Plant Dormancy Transcriptomes and Epigenetic Control
Physiological seed dormancy and bud dormancy are compared in different species to understand the shared molecular pathways that are essential for plant dormancy in general and seed dormancy specifically.
Relative gene expression of CsHUB2 and CsGCN5L follows a transient increase corresponding with the induction of and release from dormancy in Castanea sativa buds, assessed by real-time RT-PCR.
Dormancy in seeds is defined as the “failure of a viable intact seed to complete germination under favourable conditions” (Bewley, 1997). However, seeds are not the only plant structures displaying dormancy; bulbs, cambium, and buds also display dormancy. Generally, dormancy is a tool for the plant to suspend and resume growth recurrently in response to environmental or seasonal conditions. Like seeds from many species that display physiological dormancy, buds in perennials have the capacity for release and recurrent induction of dormancy if growth is otherwise inhibited. Moreover, buds and seeds with physiological dormancy often require cold stratification for release of dormancy. These similarities make it likely that underlying molecular pathways for dormancy are shared between buds and seeds.
We studied gene expression in Arabidopsis thaliana seeds using Affymetrix and CATMA microarrays. Gene expression patterns were identified using seeds of Arabidopsis thaliana ecotype Cvi and then compared with other species with somewhat different dormancy behaviour (e.g. Sisymbrium officinale, Brassica oleracea). Fundamental questions were addressed: 1) how do temperature, light, and nitrate influence gene expression in relation to dormancy status? 2) Are seeds that cycle through dormancy identical in gene expression patterns? 3) The environmental cues and physiological mechanisms that control dormancy status may differ between species, but are the same genes involved? Following studies on A. thaliana ecotype Cvi comparisons were made more widely within the Brassicaceae to generalise the findings. Thus, the objective of this project was to explain germination and dormancy in terms of gene expression; to identify a comprehensive set of genes that are suitable as indicators of physiological states. The purpose was to generate a better understanding of dormancy, which can be used to understand the behaviour of banked seeds. The project may lead to the development of a diagnostics test to assess dormancy and germination capacity in any accession of the MSB, as demonstrated for two markers in Brassica oleracea.
Comparison of described transcriptomes of different systems with shared characteristics allows the extraction of these shared molecular pathways. With the description of the transcriptomes for seed dormancy in Arabidopsis thaliana and for bud dormancy induction in Populus tremula x P. alba, the work on Castanea sativa aimed to describe the transcriptome of bud dormancy and seed dormancy in this species, and compare the two types of dormancy within the species. Furthermore, these transcriptomes were then compared with the published transcriptomes for aforementioned species, to understand the essence of dormancy. Both the control of transcription and response to the environment is often controlled epigenetically, which formed a focal point in this study.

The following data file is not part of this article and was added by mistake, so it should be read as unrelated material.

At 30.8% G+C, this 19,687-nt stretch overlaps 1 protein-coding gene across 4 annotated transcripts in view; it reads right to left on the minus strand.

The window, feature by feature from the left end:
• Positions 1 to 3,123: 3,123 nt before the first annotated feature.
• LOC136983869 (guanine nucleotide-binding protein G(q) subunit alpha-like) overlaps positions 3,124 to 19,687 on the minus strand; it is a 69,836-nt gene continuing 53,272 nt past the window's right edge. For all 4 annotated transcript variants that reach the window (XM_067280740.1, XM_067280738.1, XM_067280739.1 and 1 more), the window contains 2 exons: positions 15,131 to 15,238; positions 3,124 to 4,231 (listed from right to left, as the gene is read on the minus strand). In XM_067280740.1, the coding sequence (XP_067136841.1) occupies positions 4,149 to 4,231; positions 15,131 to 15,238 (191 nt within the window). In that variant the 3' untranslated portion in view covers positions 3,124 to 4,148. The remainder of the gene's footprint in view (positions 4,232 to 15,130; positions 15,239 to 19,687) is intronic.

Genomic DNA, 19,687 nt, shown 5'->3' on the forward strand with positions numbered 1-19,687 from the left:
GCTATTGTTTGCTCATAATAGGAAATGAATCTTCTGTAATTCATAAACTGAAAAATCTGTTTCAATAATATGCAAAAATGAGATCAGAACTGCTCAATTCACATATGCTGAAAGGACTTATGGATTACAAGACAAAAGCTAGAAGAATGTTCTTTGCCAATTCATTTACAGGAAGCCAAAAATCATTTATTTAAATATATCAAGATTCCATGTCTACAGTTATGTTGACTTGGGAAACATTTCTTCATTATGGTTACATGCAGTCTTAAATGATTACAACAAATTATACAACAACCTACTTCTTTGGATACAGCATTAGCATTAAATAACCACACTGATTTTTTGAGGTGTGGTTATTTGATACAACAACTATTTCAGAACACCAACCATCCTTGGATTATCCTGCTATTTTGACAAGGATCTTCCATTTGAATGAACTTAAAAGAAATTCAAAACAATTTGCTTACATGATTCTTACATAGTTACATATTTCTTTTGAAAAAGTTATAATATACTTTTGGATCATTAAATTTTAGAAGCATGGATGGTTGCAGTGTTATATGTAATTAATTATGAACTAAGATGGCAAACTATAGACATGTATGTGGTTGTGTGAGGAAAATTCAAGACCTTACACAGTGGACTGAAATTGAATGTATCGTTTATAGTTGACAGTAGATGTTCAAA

The results for seed dormancy studies have identified subsets of dormancy- and germination-associated genes in distinct functional groups. Environmental factors controlled distinct subsets of genes, mediated by abscisic acid signal transduction. Similarities were found between three species for smaller gene-sets. In buds subsets of dormancy- associated genes are identified in distinct functional groups that differed from those associated with non-dormancy. There were strong indications for epigenetic control that was different for dormancy and non-dormancy. The comparison of dormancy transcriptomes in the various species indicated shared pathways for stress response (dormancy) and biogenesis of cellular components (non-dormancy). Epigenetic control of dormancy is the topic of continuing investigation.
Project partners and collaborators
University of Oviedo
University of Warwick
Key papers published since 2006:
Santamaría, M.E., Rodríguez, R., Cañal, M.J. & Toorop, P.E. (2011) Transcriptome analysis of chestnut (Castanea sativa Mill.) tree buds suggests a putative role for epigenetic control of bud dormancy. Annals of Botany 108: 485–498 (IF 3.388).
Santamaría, M.E., Toorop, P.E., Rodríguez, R. & Cañal, M.J. (2010) Dormant and non-dormant Castanea sativa Mill. buds require different polyvinylpyrrolidone concentrations for optimal RNA isolation. Plant Science 178: 55–60. (IF 2.481).
Santamaría, M.E., Hasbún, R., José Valera, M., Meijón, M., Valledor, L., Rodríguez, J.L., Toorop, P.E., Jesús Cañal, M. & Rodríguez, R. (2009) Acetylated H4 histone and genomic DNA methylation patterns during bud set and bud burst in Castanea sativa. Journal of Plant Physiology 166: 1360–1369 (IF 2.677; times cited 2).
Finch-Savage, W.E., Cadman, C.S.C., Toorop, P.E., Lynn, J.R. & Hilhorst, H.W.M. (2007) Seed dormancy release in Arabidopsis Cvi by dry after-ripening, low temperature, nitrate and light shows common quantitative patterns of gene expression directed by environmentally specific sensing. The Plant Journal 51: 60–78 (IF 6.948; times cited 67).
Cadman, C.S.C., Toorop, P.E., Hilhorst, H.W.M. & Finch-Savage, W.E. (2006) Gene expression profiles of Arabidopsis Cvi seeds during cycling through dormant and non-dormant states indicate a common underlying dormancy control mechanism. The Plant Journal 46: 805–822 (IF 6.948; times cited 100).
Conferences and workshops:
2009, 4th International Symposium on Plant Dormancy, Fargo
2008, Workshop: dormancy and resistance in harsh environments, Berlin
2005, 8th International Workshop on Seeds, Brisbane
2004, Workshop on Molecular Aspects of Seed Germination and Dormancy, Wageningen